Date of Degree
PhD (Doctor of Philosophy)
Free Radical and Radiation Biology
Douglas R. Spitz
17-Allylamino-17-demethoxygeldanamycin (17AAG) is an experimental chemotherapeutic agent, believed to form free radicals in vivo, and cancer cell resistance to 17AAG is believed to be a thiol-dependent process. Inhibitors of thiol-dependent hydroperoxide metabolism [L-buthionine-S,R-sulfoximine (BSO) and auranofin (AUR)] were combined with the inhibitor of glucose metabolism [2-deoxy-D-glucose (2DG)] to determine if 17AAG-mediated cancer cell killing could be enhanced. When 2DG (20 mM, 24 h), BSO (1 mM, 24 h), and auranofin (500 nM, 3 h) were combined with 17AAG, they significantly increased cell killing in three human cancer cell lines (PC-3, SUM159, MDA-MB-231), relative to 17AAG alone. Increases in toxicity seen with this drug combination also correlated with increased glutathione (GSH) and thioredoxin (Trx) oxidation and depletion. Furthermore, treatment with the thiol antioxidant, N-acetyl cysetine (NAC, 15 mM, 24 h), was able to significantly protect from drug-induced toxicity and ameliorate GSH oxidation, Trx oxidation, and Trx depletion. These data strongly support the hypothesis that simultaneous inhibition of GSH and Trx dependent metabolism is necessary to sensitize human cancer cells to 2DG + 17AAG-mediated cancer cell killing by enhancing thiol-dependent oxidative stress and suggest that simultaneous targeting of both GSH and Trx metabolism could represent an effective strategy for chemo-sensitization in human cancer cells.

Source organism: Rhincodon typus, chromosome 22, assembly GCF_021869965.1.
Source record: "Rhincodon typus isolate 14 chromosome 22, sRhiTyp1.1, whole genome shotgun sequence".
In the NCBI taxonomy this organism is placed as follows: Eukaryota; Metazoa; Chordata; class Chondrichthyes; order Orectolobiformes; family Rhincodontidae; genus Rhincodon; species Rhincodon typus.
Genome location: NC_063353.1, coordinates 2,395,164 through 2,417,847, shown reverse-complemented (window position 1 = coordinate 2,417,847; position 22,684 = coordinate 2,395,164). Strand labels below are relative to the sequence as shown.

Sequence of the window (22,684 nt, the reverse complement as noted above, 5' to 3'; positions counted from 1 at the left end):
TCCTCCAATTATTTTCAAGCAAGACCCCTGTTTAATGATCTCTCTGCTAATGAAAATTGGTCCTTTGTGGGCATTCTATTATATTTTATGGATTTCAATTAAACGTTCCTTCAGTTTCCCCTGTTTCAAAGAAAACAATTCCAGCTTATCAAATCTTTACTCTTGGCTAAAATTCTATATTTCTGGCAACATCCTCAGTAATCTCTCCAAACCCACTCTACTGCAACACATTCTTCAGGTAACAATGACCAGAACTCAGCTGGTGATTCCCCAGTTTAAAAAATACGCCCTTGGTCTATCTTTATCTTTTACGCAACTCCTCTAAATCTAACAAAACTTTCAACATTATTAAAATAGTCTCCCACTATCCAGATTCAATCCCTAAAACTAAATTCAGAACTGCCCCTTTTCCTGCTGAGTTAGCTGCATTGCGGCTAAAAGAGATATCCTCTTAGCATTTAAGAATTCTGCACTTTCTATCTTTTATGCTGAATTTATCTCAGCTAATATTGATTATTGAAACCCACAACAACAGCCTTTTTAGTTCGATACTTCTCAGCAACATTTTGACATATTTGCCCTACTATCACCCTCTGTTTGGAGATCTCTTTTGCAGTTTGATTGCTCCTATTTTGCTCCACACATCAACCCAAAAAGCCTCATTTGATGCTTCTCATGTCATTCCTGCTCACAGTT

Copyright 2011 Peter Marcus Scarbrough
Scarbrough, Peter Marcus. "Inhibitors of glucose and hydroperoxide metabolism potentiate 17AAG-induced cancer cell killing via metabolic oxidative stress." dissertation, University of Iowa, 2011.